You can’t do great Financial Planning with the puppet – you need the master

You can’t do great Financial Planning with the puppet – you need the master

Something you’ll need to look out for is the ‘puppet and master’. But what is it, and how do you deal with it? Let’s take a look.

How to spot the puppet

There were several occasions, during the early parts of my financial planning and coaching career, when I came across a particular scenario.  I’d be doing some really great work with a client – securing anchor points in their mind to help with some great decision making, looking at their life outcomes, financial planning and then financial advice.  I’d then finish a session feeling on top of the world – like we’d made some really great progress.

But then they would turn up at their next session and ask really curveball questions – almost as though the previous session hadn’t even happened.  So I would answer the question and try to get them back on track.  But the next time they came back, the same thing would happen again.  More weird question that had little to do with what we’d just talked about.  It was perplexing.

I also noticed that, every time there was a decision to be made, they would say, “I’ll go away and think about it” – even with the most obvious decisions, when there wasn’t really a decision to be made.

Over time, I realised that I wasn’t dealing with the master.  I was dealing with the puppet.

Behind the scenes, someone else was calling the shots.  Someone else was being fed information and asking questions back.  But, they weren’t actually a part of the process themselves.

The different types of puppet and master

Then I realised, there are different types of puppet and master.

  1. The trusted aide.  The person in front of you maybe lacks confidence in their financial planning and wants some support, but maybe didn’t feel it was appropriate to bring the other person along.  Instead, they relay the information to the other person and receive advice and questions back from them.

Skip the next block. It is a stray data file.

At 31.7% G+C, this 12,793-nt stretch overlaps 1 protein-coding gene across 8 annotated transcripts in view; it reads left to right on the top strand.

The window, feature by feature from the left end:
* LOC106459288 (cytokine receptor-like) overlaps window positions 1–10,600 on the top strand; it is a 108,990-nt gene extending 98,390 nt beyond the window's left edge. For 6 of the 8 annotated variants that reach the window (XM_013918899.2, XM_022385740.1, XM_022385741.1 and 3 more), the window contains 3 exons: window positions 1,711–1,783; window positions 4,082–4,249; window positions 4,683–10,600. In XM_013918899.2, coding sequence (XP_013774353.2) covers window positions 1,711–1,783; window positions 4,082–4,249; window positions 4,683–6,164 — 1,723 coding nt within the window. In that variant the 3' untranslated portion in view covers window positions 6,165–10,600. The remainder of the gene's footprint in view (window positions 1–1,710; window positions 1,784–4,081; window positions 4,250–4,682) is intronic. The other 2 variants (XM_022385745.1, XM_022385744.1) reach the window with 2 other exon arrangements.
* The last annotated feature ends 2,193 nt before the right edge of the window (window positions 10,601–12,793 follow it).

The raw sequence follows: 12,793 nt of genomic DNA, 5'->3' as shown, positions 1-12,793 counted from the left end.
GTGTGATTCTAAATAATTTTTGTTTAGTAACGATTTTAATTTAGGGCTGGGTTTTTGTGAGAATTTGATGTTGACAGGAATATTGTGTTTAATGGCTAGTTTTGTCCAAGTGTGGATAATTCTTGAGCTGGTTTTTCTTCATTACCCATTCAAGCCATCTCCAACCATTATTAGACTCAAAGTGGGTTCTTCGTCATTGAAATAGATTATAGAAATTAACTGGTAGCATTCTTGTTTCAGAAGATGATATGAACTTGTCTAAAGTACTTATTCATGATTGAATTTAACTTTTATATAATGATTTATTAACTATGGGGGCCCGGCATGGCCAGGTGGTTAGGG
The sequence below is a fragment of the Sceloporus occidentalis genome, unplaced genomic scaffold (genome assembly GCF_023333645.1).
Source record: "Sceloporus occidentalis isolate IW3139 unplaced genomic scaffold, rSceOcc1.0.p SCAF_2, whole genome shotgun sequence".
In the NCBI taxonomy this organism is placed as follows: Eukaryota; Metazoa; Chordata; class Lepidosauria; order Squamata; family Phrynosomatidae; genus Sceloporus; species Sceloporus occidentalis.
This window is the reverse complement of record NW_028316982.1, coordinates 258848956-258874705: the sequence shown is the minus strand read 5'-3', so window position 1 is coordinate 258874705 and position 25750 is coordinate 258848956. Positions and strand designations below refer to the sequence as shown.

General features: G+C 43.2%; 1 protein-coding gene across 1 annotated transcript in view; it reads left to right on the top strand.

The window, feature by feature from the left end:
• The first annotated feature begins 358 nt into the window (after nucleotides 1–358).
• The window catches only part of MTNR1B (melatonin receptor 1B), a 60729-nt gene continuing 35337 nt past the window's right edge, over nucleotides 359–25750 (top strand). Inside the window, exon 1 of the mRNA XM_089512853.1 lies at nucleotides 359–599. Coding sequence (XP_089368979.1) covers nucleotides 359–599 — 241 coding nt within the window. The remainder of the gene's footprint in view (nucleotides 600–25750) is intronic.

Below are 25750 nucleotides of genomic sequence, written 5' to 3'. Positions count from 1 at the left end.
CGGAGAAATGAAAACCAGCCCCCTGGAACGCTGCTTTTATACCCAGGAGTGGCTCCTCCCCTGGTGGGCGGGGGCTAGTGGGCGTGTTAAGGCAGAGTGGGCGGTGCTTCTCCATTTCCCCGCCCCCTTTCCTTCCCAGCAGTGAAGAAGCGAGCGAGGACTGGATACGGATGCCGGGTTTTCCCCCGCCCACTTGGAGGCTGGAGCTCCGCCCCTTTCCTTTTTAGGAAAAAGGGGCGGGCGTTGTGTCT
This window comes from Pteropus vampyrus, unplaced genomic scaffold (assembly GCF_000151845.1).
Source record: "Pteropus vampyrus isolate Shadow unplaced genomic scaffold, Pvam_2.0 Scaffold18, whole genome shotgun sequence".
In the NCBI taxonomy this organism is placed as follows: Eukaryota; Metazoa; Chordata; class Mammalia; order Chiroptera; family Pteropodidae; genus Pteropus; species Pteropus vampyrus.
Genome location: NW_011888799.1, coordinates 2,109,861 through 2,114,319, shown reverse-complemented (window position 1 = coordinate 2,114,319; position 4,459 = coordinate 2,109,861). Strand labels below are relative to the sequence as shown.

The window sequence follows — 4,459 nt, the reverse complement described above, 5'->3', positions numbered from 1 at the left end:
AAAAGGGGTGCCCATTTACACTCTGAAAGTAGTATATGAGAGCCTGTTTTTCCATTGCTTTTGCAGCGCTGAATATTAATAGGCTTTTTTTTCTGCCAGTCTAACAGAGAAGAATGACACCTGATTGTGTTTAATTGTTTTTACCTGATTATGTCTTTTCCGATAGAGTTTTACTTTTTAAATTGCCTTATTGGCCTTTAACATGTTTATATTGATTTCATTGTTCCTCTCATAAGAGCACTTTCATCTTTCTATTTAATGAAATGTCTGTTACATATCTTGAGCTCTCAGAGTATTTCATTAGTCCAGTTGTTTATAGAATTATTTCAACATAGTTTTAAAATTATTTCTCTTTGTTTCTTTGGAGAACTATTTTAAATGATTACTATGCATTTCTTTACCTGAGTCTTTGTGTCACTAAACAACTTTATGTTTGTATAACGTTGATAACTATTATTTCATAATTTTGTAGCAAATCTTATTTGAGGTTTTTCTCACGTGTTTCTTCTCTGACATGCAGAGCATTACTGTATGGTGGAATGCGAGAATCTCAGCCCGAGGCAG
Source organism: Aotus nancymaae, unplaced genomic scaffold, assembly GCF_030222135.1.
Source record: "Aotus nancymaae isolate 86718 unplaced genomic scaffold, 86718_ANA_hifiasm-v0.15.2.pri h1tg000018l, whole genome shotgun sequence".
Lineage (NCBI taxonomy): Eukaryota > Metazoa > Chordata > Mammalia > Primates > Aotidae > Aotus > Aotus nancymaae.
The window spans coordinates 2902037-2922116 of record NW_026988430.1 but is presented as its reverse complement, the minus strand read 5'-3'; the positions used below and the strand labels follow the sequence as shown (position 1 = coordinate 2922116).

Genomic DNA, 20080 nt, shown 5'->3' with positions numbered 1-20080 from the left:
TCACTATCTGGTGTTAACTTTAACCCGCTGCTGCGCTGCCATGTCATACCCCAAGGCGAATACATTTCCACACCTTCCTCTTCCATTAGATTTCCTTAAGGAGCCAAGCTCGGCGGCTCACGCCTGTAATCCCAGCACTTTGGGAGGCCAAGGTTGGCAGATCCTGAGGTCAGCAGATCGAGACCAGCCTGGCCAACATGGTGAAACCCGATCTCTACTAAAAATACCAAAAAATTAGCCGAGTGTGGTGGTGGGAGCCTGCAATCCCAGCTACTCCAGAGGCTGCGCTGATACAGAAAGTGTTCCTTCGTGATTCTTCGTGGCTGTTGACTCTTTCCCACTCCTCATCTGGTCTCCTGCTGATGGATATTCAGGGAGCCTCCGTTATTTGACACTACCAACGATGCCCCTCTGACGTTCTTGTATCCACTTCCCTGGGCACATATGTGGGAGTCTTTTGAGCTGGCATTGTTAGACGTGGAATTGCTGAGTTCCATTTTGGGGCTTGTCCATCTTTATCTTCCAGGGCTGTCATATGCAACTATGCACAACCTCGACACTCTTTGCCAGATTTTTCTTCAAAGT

2. The decision maker and the money holder.  At the other end of the spectrum, you might come across an example where the money might be in the name of the person sitting in front of you, but the decision maker hasn’t come along.  Sometimes (because the money isn’t in their name) they feel it’s not their place, or maybe they just prefer to sit behind the scenes and pull the strings.

How to deal with the ‘puppet and master’

If you come across the ‘puppet and master’, there’s only really one way to deal with it.  In a nutshell, you have to get the master there.  Why?  Because, you cannot do great financial planning work through an intermediary and you can’t do it by proxy.

But how do you get the master there?  You deal with it by saying something like this:

If you’re not the person who this is impacting, or who makes the decisions for your life, there’s no real value for me.  It’s a bit like if I was a doctor – I wouldn’t try to examine you via a third party.  So, I really need the decision maker to be here and involved.”

Because remember, you can’t do great financial planning with the puppet – you need the master.

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